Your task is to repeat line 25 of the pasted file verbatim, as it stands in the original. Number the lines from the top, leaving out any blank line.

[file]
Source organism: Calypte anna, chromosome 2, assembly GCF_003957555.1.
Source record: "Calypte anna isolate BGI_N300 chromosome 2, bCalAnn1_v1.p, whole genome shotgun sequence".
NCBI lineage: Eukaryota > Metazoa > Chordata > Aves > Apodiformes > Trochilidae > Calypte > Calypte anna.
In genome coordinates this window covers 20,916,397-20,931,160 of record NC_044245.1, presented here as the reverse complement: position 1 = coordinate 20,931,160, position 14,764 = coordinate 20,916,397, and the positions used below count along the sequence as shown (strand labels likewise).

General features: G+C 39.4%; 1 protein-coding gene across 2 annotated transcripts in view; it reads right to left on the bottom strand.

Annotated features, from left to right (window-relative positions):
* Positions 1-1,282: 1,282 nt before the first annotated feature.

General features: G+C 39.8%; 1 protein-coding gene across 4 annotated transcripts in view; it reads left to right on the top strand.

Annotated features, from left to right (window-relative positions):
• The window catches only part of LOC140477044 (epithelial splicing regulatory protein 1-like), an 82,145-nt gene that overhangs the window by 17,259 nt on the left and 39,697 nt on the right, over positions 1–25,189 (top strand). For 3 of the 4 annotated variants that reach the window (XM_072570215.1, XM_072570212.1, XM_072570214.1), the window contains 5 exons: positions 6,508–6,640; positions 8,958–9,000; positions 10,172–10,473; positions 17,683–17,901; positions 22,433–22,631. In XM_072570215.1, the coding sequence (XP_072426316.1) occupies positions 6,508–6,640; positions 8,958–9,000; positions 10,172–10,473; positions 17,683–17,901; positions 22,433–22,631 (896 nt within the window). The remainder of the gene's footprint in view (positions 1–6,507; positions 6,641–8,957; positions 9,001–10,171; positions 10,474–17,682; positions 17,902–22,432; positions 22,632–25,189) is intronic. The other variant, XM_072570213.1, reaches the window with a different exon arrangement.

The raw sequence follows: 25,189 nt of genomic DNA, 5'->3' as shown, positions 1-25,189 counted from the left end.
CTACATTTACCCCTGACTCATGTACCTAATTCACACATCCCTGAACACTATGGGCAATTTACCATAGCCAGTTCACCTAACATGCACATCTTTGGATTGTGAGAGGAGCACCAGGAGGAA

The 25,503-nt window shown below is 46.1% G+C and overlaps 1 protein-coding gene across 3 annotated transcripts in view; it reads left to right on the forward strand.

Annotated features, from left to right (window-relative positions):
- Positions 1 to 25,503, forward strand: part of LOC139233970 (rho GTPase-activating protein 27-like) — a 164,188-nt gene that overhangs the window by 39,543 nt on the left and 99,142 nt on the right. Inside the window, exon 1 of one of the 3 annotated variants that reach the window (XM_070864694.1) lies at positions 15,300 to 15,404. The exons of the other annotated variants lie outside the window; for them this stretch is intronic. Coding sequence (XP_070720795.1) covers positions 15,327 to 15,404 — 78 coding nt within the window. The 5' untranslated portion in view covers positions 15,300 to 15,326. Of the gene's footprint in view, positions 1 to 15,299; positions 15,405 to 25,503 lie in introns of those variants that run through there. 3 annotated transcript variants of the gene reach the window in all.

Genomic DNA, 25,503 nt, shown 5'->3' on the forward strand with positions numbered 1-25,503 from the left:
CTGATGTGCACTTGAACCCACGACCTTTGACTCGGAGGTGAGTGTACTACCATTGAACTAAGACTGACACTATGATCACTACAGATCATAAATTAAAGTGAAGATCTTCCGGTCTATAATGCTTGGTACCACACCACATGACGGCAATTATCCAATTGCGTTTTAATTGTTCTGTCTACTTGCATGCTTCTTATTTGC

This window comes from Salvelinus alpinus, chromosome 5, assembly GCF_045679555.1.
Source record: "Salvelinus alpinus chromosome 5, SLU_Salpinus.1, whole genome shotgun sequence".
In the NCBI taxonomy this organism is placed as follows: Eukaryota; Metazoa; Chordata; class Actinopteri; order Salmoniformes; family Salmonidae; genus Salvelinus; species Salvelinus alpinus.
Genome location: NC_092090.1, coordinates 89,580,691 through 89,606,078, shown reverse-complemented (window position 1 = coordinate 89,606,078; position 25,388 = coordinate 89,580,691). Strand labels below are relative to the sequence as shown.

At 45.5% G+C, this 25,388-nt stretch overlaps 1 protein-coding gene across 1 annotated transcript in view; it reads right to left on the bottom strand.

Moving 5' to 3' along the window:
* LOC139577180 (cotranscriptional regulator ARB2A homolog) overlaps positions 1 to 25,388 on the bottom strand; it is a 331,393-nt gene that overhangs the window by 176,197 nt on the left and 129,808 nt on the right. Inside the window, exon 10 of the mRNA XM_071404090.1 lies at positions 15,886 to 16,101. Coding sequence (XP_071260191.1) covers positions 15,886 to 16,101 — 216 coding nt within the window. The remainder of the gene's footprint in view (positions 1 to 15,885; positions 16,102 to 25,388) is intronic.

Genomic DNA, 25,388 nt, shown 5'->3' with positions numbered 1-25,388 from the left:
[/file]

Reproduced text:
Genomic DNA, 25,388 nt, shown 5'->3' with positions numbered 1-25,388 from the left: